Here we continue presenting names and lives of Orthodox Saints in the West World, Saints of the original and ancient Church. When the Patriarchate of Rome was an Orthodox Patriarchate.
Saint Alipius (Alypius)
+ c 430. A disciple and lifelong friend of Blessed Augustine, he was also baptised in Milan on Easter Eve 387. On his return to Africa he lived as a hermit. St Alipius then visited Palestine and in about 393 he became Bishop of Tagaste in North Africa.
Saint Almirus (Almer, Almire)
+ c 560. Born in Auvergne in France, he finally went to live as a hermit at Gréez-sur-Roc, where he reposed.
Saint Alphius, Saint Philadelphus and Saint Cyrinus
+ 251. Brothers from Sicily martyred under Decius. They were held in great veneration in Sicily, mainly in Lentini, where they are patron-saints.
Saint Amandus of Elnon
c 675. Born near Nantes in France, he lived as a hermit in Bourges for fifteen years. At the age of thirty-three he became a bishop and preached in Flanders in Belgium, Carinthia in Austria and among the Basques in Spain. He founded many monasteries in all these places, of which the best known is Elnon near Tournai, where he went in his old age and reposed aged over ninety.
+ c 431. Successor of St Delphinus as Bishop of Bordeaux in France (c 404). He is mainly known from the works of St Paulinus of Nola whom he converted.
+ 676. Abbot of a monastery in the Vosges in France and companion in martyrdom of St Praejectus (St Priest), Bishop of Clermont. The valley of Saint-Amarian in Alsace is named after him.
Saint Amator (Amatre, Amadour)
+ 418. Bishop of Auxerre in France. He had been married to a holy woman, venerated locally as St Martha. St Amator ordained as priest his successor St Germanus who left us the Life of his predecessor.
Saint Amatus (Amat, Amé, Aimé, Amado)
c 567-630. Born in Grenoble in France, he became a monk at the monastery of St Maurice of Agaunum in Switzerland, where he lived as a hermit for over thirty years. St Eustace encouraged him to move to Luxeuil and here he converted St Romaricus. When this noble founded the monastery of Remiremont in 620, Amatus became the first abbot.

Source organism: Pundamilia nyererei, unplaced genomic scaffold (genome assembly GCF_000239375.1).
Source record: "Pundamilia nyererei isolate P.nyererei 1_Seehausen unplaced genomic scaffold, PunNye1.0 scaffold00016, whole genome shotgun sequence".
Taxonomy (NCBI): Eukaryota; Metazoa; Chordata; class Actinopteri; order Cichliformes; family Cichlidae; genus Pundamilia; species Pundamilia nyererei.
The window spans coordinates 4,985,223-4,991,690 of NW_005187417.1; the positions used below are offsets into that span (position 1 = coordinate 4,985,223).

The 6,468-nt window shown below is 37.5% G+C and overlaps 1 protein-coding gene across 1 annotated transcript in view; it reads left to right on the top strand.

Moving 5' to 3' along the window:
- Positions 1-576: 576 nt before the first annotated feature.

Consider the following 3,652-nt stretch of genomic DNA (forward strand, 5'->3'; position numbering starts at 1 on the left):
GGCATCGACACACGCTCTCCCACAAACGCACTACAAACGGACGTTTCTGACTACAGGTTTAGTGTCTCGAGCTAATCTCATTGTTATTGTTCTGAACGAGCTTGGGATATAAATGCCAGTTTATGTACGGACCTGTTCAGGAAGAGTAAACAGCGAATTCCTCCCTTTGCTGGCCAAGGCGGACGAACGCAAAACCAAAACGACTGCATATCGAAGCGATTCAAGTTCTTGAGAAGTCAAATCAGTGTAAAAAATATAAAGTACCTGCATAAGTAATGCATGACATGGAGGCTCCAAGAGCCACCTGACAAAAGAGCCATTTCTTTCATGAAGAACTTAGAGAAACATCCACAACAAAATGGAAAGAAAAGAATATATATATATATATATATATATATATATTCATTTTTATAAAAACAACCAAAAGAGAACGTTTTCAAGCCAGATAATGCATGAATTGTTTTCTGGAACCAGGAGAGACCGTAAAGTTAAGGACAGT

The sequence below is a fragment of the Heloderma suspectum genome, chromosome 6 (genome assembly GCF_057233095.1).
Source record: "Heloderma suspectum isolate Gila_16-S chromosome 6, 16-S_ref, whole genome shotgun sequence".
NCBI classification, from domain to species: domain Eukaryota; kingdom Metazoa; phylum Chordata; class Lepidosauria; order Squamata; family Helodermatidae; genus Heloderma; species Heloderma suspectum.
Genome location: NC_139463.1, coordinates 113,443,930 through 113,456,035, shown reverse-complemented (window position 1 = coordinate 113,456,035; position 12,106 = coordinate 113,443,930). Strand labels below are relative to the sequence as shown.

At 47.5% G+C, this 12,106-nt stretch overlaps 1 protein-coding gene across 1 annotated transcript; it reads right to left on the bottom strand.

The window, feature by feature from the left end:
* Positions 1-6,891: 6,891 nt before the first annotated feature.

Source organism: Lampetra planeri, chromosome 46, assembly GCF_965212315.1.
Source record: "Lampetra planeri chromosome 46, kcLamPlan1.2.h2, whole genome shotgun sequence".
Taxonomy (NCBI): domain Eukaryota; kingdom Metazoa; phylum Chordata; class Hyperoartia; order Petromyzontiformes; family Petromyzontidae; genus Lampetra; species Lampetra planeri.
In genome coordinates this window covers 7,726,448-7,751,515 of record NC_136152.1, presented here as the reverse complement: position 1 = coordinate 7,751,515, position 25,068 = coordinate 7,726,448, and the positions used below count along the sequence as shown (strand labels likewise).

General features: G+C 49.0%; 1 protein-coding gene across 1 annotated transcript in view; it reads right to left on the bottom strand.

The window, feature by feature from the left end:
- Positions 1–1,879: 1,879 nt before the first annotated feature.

+ 690. Abbot of Agaunum, he became the tenth Bishop of Sion in Valais in Switzerland. As a result of a false accusation, he was exiled to the monastery of Péronne and then to Breuil near Arras in the north of France, where he lived as one of the monks.
+ c 450. Bishop of Saintes in France for some fourteen years. He is mentioned in the Life of his successor, St Vivian.
c 339-397. Born in France, his father was prefect there. Before he was thirty-five, he was appointed governor of Liguria and Aemilia with his headquarters in Milan. The whole province was rent by the Arian controversy. When the Bishop of Milan died in 374, Ambrose, as governor, went to the Cathedral to ensure peace and order the new election. He himself, though still a catechumen, was elected by acclamation, after a child had been suddenly heard to cry out ‘Ambrose for bishop’. Ambrose’s objections were overruled and he was consecrated on Dec 7 374. He proved to be a Church Father. He excelled as an administrator, writer, protector of the poor and the ‘hammer of Arianism’. He was outspoken in withstanding the tyranny of Emperors. His courage in reproving Theodosius the Great was a fine example of Orthodoxy. He reposed on Great Friday, April 4, 397.
+ 690. Born in Brabant in Belgium, she was married to Count Witger and was the mother of Sts Gudula, Emebert and Reineldis. When Witger became a monk at Lobbes, she joined the convent at Maubeuge.
Saint Anacharius (Aunacharius, Aunachaire, Aunaire)